Lessons Learned in Italy: Putting Guardrails in Place
During a site seeing tour, I learned that the Palazzo Vecchio, was the political center of Florence, centuries ago. Looking at the building, I was puzzled. It didn’t look like a government center at all; there was nothing ornate about it. In fact, it looked more like a prison with barricades. Then, I learned why.
Long ago, Florentine citizens had already figured human nature out. Leaders tend to fall in love with power; they tend to be persuaded by things other than the common good and their motives are not always pure. (Is that an understatement or what?)
This building held four government officials. It was barricaded to keep the rich class from entering and lobbying for their special interests, then paying off the politicians. The government officials only stayed in power for two months, since they were only making decisions for the local area, and wouldn’t need more time to gather information. Once their brief term of office was over, the bureaucrats returned to their jobs, as citizens. This kept their motives pure and their perspective on the common good of all the people.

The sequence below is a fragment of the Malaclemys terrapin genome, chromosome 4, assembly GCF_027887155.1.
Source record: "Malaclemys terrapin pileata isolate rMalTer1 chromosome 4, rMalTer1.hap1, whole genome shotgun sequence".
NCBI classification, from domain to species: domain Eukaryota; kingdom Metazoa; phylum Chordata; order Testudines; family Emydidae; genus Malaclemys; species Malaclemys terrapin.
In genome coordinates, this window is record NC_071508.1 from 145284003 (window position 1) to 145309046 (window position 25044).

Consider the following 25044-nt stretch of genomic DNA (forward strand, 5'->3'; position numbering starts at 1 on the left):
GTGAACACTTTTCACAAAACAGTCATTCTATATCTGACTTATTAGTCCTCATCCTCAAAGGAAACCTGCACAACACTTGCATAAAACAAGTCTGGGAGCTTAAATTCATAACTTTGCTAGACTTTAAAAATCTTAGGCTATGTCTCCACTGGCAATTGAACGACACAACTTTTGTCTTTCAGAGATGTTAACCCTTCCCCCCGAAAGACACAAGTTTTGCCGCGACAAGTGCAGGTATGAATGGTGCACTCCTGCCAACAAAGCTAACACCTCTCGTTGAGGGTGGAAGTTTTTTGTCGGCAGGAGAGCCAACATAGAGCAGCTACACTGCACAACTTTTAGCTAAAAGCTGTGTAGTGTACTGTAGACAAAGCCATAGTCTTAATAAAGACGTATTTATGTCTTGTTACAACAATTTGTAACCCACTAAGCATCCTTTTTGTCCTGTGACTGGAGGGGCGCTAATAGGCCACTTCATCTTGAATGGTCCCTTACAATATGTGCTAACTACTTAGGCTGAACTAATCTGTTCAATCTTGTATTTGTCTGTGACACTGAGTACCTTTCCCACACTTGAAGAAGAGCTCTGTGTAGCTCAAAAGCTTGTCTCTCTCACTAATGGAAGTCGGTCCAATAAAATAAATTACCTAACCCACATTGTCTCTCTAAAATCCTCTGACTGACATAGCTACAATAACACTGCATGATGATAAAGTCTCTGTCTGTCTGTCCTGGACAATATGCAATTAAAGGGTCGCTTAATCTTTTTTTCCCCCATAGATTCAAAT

Hmmm. Great lessons to be learned for us today. I believe America got into trouble when “politics” became a life long career. Over time, elected officials became more concerned with getting re-elected than serving the people.
Understanding human nature doesn’t require us to be cynics. We can still see the good in all people. For the Florentines, it simply meant putting guardrails in place so that the “good” could surface and selfish interests would be held in check.
Oh boy, could we use some of these guardrails today.